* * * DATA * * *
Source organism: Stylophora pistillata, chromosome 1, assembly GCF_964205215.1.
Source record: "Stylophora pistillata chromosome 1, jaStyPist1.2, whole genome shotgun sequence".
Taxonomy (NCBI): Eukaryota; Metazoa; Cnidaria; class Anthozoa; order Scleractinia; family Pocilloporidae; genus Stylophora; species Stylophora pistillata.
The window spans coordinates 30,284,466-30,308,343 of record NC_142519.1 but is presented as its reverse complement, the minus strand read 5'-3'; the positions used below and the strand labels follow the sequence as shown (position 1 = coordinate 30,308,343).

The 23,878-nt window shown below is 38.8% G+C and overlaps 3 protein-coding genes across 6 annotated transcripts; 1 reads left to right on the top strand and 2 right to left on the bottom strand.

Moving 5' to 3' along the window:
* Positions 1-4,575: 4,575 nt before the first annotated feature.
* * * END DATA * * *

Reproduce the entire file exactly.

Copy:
Source organism: Stylophora pistillata, chromosome 1, assembly GCF_964205215.1.
Source record: "Stylophora pistillata chromosome 1, jaStyPist1.2, whole genome shotgun sequence".
Taxonomy (NCBI): Eukaryota; Metazoa; Cnidaria; class Anthozoa; order Scleractinia; family Pocilloporidae; genus Stylophora; species Stylophora pistillata.
The window spans coordinates 30,284,466-30,308,343 of record NC_142519.1 but is presented as its reverse complement, the minus strand read 5'-3'; the positions used below and the strand labels follow the sequence as shown (position 1 = coordinate 30,308,343).

The 23,878-nt window shown below is 38.8% G+C and overlaps 3 protein-coding genes across 6 annotated transcripts; 1 reads left to right on the top strand and 2 right to left on the bottom strand.

Moving 5' to 3' along the window:
* Positions 1-4,575: 4,575 nt before the first annotated feature.